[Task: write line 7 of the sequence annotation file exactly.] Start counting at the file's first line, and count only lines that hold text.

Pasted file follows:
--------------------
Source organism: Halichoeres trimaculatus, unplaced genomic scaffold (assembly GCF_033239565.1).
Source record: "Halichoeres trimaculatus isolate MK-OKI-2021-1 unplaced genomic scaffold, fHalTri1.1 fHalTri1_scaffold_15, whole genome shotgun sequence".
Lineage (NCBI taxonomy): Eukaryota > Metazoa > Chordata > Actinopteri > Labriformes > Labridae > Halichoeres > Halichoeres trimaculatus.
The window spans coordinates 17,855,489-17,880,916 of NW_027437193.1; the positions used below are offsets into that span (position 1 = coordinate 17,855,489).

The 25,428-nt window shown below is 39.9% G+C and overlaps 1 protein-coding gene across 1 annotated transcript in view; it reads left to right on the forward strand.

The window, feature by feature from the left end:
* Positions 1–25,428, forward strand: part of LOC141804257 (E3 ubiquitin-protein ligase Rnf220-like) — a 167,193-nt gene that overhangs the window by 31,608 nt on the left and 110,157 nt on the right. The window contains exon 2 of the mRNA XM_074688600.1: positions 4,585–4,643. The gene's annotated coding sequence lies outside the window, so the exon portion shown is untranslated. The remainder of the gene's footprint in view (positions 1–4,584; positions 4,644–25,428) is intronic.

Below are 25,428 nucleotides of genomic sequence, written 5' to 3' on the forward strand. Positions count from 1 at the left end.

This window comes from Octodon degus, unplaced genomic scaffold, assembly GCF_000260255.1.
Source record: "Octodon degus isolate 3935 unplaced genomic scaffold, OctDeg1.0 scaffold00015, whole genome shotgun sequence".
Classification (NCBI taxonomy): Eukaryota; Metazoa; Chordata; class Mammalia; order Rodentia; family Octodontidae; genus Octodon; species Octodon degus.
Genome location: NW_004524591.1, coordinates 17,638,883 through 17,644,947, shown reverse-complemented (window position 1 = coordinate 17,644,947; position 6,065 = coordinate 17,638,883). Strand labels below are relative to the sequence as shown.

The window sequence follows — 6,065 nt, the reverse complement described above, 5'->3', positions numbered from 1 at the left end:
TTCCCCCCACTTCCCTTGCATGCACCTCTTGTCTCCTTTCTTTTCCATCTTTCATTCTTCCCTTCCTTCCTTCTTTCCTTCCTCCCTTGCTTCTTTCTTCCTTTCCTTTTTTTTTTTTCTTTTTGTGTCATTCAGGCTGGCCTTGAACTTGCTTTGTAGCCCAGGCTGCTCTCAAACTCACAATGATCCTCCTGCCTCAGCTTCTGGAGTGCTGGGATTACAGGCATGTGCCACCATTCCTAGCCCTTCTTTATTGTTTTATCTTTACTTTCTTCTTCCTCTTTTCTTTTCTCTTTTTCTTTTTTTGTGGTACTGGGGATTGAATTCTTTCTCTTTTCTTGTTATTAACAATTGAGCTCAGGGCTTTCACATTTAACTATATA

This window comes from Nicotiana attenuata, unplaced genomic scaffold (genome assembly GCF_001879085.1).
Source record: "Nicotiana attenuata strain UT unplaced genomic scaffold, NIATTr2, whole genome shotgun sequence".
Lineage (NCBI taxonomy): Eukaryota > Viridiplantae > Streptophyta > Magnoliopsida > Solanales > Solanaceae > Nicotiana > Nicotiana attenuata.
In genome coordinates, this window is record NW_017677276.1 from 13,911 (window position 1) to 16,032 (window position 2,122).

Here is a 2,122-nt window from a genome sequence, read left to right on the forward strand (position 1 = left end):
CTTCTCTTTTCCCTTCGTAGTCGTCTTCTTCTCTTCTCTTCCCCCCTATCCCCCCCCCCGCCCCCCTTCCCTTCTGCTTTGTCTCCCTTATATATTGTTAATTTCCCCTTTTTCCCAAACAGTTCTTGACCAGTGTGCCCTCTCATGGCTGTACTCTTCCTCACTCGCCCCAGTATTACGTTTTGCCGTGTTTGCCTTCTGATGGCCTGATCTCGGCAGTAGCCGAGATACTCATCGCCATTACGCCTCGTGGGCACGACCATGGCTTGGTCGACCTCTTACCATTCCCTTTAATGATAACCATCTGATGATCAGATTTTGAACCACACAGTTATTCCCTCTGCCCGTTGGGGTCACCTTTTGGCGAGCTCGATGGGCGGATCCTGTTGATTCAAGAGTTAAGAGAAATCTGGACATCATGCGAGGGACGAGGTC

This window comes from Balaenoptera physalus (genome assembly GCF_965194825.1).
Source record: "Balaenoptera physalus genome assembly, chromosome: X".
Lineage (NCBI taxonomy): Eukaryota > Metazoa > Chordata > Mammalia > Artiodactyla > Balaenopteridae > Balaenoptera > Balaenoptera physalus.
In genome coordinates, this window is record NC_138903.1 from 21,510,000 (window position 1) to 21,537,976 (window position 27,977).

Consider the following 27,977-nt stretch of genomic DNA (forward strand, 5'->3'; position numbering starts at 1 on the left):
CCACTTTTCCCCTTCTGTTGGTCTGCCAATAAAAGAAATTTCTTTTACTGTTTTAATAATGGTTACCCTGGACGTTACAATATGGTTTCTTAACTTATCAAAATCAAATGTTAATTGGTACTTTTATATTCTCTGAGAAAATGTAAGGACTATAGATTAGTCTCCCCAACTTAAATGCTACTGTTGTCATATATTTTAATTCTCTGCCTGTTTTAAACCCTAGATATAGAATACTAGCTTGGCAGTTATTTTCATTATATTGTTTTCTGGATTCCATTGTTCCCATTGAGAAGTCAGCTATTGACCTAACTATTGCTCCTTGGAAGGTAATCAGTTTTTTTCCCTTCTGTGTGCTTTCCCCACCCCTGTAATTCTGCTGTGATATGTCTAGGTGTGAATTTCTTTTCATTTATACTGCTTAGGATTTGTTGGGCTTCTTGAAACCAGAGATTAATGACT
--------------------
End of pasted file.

* Positions 1–25,428, forward strand: part of LOC141804257 (E3 ubiquitin-protein ligase Rnf220-like) — a 167,193-nt gene that overhangs the window by 31,608 nt on the left and 110,157 nt on the right. The window contains exon 2 of the mRNA XM_074688600.1: positions 4,585–4,643. The gene's annotated coding sequence lies outside the window, so the exon portion shown is untranslated. The remainder of the gene's footprint in view (positions 1–4,584; positions 4,644–25,428) is intronic.